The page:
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Hi everyone, I have been following your forums for a few weeks now and I have learned alot.

I have a question about investing now.

Given that the TSX is currently up around the 10K mark, which is up about 1/3 from its levels in March (it was around 7.5K), do you think now is a good time to invest, or are things headed for a correction.

It just seems to me that the market has risen very sharply in a short time, but given the circumstances esp. in the US with the car companies...still unresolved and could result in a lot of job losses...are things going to turn down again?

I am generally not a market timer. I save each pay cheque but am wondering if I should be holding my funds in my ING account and wait to invest if things are going to turn back downward.

Any thoughts?
 

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I personally think this bull run was a load of bull. I'm sitting on cash wait for some low points. Maybe the market won't go as low as it did in march but I think there is still downside to what it is now. The problems that existed 6 months ago are still there and the government has only used some slight of hand to make things look better then they are.
 

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Patience.

There is always opportunity but there just happen to be many more when the masses panic like in late November and early March.

I would spend as much time as you can creating 'watch' lists of solid companies you would like to hold for years. Another list could contain small-caps if you are so inclined. The easiest way to monitor these lists is set price alerts at a financial website like GlobeInvestor. You can have the alerts texted or emailed so that you can use some dry powder.

I can tell you from personal experience that there is much 'comfort' in being paid regular dividends while waiting for stock prices to rise. In fact if you invest principally for dividends/distributions than you shoold not care too much what the stock price is doing at any time.

I personally do not discount a large correction or even new lows which would be great.
 

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Twiga

This is my first post so please forgive any mistakes. I am a dividend investor, not so much a trader, but I have bought a number of stocks in this rally that are now trading at a bit or more below the level at which I bought them. Having heard a number of guests on Market Call and Market Call tonight advise taking money off the table, my question to other members is whether you would take the loss of between $20 and in one case about $200, or hold on. And the other question is whether for such 'solid' stocks as the telecoms and banks, REITs and financials such as PWF, do you hold regardless for the dividend or also liquidate. I was burned badly in the meltdown (no calls from our advisor during the whole time so we "broke up") and have spent the last 5 months educating myself on dividend and income investing, but I lack experience in how to judge "stop loss" placements. Any ideas where to read up on such topics?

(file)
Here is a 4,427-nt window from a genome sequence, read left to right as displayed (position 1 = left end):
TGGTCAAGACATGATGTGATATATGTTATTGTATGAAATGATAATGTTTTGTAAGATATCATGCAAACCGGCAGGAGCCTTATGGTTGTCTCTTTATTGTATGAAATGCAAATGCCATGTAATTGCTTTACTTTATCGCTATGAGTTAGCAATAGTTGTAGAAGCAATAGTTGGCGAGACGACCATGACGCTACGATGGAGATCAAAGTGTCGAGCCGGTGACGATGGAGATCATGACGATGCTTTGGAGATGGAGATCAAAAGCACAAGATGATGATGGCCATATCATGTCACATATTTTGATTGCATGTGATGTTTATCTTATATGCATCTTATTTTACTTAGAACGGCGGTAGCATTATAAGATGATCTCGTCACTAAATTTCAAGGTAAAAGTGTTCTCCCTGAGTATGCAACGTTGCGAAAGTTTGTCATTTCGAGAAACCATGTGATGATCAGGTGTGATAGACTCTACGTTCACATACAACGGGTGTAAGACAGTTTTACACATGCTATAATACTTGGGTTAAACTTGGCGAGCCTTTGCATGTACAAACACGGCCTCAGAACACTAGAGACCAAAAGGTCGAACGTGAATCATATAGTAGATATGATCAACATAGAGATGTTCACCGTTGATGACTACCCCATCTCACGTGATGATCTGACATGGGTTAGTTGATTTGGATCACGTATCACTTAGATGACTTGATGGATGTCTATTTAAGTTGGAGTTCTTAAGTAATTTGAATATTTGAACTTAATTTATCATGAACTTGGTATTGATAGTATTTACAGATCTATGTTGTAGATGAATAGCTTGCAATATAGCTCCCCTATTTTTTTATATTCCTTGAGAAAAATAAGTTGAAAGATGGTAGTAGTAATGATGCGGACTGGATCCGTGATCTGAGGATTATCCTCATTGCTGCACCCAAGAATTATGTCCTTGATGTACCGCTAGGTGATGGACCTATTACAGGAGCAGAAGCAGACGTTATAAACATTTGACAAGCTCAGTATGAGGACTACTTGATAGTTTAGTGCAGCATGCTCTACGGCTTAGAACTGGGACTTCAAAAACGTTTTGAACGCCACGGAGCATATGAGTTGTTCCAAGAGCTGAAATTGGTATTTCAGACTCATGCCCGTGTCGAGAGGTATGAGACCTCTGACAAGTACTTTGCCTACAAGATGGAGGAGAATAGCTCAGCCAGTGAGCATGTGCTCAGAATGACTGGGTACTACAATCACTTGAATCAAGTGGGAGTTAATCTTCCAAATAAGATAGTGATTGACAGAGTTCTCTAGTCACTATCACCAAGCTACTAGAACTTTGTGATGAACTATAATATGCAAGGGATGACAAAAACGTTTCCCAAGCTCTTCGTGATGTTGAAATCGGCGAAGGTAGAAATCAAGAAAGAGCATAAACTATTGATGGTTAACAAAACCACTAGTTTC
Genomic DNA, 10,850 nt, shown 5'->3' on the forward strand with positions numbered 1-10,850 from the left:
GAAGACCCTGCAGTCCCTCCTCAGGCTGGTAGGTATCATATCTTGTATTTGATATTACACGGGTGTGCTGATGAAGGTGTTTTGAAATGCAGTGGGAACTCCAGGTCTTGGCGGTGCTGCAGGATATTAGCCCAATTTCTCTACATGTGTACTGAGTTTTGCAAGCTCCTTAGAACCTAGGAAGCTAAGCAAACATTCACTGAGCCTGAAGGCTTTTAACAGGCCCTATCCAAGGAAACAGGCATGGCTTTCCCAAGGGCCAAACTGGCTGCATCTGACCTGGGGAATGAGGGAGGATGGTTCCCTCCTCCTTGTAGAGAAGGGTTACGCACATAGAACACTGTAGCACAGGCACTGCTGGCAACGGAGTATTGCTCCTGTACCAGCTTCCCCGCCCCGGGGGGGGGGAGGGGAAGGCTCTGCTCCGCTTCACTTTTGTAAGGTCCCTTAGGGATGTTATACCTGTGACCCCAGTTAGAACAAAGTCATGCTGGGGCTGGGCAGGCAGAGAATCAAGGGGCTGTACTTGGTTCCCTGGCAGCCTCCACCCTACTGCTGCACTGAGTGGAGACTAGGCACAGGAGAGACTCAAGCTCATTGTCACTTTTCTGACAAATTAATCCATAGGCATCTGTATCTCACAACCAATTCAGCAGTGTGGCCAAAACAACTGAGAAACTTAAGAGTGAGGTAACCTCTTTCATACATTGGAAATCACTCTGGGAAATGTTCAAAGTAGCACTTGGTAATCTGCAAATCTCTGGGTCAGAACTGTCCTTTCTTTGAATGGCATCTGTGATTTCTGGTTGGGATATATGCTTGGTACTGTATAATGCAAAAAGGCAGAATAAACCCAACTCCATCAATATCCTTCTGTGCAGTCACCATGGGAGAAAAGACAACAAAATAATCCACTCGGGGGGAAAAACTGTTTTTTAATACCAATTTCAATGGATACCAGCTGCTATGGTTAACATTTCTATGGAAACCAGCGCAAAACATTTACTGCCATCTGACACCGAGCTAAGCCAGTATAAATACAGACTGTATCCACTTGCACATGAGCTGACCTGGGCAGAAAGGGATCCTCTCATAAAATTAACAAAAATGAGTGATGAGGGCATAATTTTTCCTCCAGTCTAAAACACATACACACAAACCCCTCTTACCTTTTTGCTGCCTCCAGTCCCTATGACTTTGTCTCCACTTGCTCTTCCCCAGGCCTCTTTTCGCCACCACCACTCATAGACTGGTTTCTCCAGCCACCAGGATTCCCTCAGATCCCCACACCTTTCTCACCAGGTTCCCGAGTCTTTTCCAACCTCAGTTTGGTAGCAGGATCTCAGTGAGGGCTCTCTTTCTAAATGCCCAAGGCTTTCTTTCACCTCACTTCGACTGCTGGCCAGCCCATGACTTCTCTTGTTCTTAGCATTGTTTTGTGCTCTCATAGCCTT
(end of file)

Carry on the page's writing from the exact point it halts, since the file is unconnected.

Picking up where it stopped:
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On balance, I've been selling into the rally (although I have made some buys). I see it as a positive sign that everyone is questioning whether this is a true rally or a bear trap. It shows there is still a fair amount of caution out there. I even see it as positive that the market is taking several pauses on the way up.

That being said, May is a typical high point and there is reason to the saying, "Sell in May and go away". I guess this is all a round about way to say that its really hard to know which way the market will go in the short run. Think long term. :cool:
 

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Given that the TSX is currently up around the 10K mark, which is up about 1/3 from its levels in March (it was around 7.5K), do you think now is a good time to invest, or are things headed for a correction.

Any thoughts?
I believe that we will not see those lows again back in early March....the unprecedented fear of a total world-wide banking collapse has subsided for now. Recall back in early March, US banks like Citigroup declared that they will actually turn in profits moving forward was like music to investor’s ears ... this has alleviated some of the fear for the time being. We are certainly not out of this mess by any means. As they say, the market pendulum swings from fear to greed and back again...it was no wonder that financial stocks, which were the first ones to drop in the midst of the crisis were also the first to rebound – and sharply.

I’m generally not a market timer as well, but by looking at this crisis with a bit of common sense, I was able to make up for most of my losses by aggressively loading up during the rebound. However, I don’t believe now is the time to stay aggressive. I would certainly not add to anymore financial stocks. In fact, I’ve unloaded most of my Lifecos commons and swapped them for an equivalent amount of debt (i.e. prefs.). Defensive stocks would be my pick for the next little while – utilities, energy (midstream players instead of upstream and certainly not downstream energy) and debt would be my “3 picks”. I guess the short answer to your question is yes, now is still a good time to invest, but be careful and stay defensive. Good luck and proceed with cautious optimism!;)